Other problem areas include ensuring that banks, non-banks and fintech providers use appropriate risk management tools to address cybersecurity vulnerabilities in relation to existing services, as well as services or products resulting from technological innovations.

While mobile technology and social media could improve access to financial services in underserved communities, the OCC raised concerns about the importance of brick-and-mortar banking in such communities.

Importantly, in its traditional role of ensuring stability in the financial sector, the OCC has raised the question of how fintechs will address this problem.

“Our job is to make sure banks of all sizes are able to weather economic storms so they can continue to serve their communities and their customers,” said Curry.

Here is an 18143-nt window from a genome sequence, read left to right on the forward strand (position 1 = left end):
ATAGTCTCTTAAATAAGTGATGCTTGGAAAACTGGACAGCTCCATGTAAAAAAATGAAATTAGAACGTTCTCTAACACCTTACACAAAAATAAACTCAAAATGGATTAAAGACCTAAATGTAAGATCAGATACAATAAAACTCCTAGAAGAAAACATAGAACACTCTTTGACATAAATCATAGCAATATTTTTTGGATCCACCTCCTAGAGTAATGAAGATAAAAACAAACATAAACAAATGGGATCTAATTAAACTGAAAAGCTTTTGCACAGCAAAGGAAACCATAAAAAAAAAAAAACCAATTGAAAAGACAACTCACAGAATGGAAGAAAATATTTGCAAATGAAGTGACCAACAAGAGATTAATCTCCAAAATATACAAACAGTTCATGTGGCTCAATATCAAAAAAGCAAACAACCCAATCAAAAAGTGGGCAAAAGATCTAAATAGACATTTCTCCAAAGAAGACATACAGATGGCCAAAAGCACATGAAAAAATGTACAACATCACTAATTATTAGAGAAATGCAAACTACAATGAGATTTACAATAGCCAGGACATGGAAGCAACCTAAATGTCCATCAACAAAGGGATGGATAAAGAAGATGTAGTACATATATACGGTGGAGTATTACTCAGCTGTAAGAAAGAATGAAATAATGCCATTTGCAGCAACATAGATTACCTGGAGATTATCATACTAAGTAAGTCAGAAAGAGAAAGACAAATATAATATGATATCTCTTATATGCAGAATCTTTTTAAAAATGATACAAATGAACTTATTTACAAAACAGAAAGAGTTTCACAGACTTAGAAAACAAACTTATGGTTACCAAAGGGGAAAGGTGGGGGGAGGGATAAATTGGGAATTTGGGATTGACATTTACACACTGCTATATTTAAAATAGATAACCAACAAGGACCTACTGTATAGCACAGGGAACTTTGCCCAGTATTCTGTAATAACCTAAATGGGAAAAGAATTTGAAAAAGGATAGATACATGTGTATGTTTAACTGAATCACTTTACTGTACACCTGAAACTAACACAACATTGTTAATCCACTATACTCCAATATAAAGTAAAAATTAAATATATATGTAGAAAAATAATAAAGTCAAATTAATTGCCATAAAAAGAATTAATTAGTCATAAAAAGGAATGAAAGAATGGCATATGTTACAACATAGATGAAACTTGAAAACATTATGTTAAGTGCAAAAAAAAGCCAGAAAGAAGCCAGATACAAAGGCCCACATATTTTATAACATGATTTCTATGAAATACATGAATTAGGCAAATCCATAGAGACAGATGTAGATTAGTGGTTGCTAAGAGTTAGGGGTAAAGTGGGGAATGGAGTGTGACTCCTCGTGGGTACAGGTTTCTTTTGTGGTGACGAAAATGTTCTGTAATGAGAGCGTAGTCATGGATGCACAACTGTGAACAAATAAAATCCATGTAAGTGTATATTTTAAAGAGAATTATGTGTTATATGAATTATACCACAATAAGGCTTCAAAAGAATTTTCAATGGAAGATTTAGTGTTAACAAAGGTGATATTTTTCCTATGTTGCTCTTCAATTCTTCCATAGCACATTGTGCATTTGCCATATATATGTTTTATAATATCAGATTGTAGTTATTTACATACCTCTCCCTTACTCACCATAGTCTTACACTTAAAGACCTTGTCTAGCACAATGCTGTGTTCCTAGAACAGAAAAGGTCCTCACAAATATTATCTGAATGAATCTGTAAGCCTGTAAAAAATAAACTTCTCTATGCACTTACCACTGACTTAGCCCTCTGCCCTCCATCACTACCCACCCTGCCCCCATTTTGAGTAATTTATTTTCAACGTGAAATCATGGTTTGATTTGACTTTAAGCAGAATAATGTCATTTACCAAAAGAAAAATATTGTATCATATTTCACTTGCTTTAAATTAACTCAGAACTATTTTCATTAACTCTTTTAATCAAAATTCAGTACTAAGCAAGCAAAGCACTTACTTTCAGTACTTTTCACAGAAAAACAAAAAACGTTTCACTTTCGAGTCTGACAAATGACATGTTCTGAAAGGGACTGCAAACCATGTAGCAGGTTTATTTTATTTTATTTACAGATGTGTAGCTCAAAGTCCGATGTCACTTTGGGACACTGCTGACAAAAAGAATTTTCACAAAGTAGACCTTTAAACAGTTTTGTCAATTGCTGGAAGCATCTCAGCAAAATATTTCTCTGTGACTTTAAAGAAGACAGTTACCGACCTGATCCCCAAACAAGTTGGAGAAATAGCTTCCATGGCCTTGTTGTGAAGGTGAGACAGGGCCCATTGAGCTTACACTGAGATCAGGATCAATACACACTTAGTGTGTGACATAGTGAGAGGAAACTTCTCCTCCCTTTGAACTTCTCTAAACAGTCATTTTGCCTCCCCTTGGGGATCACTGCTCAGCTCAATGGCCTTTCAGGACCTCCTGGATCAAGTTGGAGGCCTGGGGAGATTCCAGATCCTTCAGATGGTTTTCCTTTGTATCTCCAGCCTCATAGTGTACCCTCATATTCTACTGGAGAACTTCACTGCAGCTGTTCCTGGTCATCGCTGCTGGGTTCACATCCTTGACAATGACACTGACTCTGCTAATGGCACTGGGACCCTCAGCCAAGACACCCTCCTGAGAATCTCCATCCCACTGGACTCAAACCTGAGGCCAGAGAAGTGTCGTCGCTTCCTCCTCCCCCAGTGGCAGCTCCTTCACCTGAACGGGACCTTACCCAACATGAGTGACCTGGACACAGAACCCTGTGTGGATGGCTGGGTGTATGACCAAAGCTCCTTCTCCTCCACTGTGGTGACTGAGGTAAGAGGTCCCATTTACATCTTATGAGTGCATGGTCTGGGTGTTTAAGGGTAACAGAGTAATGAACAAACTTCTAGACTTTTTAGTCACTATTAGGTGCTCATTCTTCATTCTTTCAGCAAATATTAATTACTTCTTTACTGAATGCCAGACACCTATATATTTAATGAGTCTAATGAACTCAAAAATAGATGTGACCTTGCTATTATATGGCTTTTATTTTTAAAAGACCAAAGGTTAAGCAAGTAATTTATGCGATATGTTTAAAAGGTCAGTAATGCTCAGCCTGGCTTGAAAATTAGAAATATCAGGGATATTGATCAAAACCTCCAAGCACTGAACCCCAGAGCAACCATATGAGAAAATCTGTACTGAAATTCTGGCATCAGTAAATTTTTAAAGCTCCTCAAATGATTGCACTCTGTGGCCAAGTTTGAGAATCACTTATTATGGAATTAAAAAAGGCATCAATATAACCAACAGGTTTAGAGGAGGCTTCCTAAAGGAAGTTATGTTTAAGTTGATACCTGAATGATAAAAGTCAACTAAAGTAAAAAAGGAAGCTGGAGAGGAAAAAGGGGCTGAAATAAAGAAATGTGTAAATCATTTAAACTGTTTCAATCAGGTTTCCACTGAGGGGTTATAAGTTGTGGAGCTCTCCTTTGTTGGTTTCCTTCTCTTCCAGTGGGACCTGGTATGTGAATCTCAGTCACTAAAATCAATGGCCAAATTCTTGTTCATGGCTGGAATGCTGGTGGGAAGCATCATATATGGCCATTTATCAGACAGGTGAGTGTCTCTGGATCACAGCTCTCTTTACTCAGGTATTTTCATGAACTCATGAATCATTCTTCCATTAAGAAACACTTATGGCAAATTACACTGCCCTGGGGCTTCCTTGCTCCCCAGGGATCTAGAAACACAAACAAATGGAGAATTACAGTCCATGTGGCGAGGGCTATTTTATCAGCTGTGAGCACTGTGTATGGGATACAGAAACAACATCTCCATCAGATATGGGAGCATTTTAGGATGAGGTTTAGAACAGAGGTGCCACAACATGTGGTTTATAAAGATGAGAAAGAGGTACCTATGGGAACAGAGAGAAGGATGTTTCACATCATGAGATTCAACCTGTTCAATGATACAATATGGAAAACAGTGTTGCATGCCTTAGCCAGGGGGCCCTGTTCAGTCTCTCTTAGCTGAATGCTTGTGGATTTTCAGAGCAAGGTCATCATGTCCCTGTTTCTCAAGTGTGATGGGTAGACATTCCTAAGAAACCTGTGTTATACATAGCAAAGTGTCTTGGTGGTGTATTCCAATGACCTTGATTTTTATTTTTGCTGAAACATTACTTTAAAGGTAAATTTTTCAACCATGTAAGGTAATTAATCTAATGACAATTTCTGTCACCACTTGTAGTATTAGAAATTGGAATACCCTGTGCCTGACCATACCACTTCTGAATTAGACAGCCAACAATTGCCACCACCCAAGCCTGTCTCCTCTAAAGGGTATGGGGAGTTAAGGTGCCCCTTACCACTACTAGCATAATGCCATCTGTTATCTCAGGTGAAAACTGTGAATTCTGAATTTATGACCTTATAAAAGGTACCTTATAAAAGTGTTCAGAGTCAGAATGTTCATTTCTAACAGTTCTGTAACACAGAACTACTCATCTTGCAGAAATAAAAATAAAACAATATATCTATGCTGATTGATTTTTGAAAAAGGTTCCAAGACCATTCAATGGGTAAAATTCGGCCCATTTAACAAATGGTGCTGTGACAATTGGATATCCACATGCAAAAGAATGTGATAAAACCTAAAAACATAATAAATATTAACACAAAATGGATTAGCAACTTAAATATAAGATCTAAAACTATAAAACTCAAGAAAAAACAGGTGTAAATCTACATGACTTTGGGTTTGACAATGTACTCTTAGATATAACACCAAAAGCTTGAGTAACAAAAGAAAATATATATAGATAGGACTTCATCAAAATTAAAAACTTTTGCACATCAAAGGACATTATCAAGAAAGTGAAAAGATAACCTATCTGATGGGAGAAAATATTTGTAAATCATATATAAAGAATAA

“I would be concerned about the staying power of some of the new types of lenders. One of the great virtues of community banking is that they know their customers and have behind them in good times and bad that an algorithm selected would fare in a downturn, “he said.

The OCC’s framework for the innovation initiative consists of several elements, spokesperson Bryan Hubbard told the E-Commerce Times. They include the following:

  • Make sure we are able to identify and understand new trends and technologies, as well as the emerging needs of consumers of financial products.
  • Make sure we are able to quickly evaluate products that require regulatory approval and identify the risks involved – and the safeguards required to manage those risks.
  • Be a point of contact for banks and savings banks looking for guidance on our supervisory expectations when considering new and innovative products.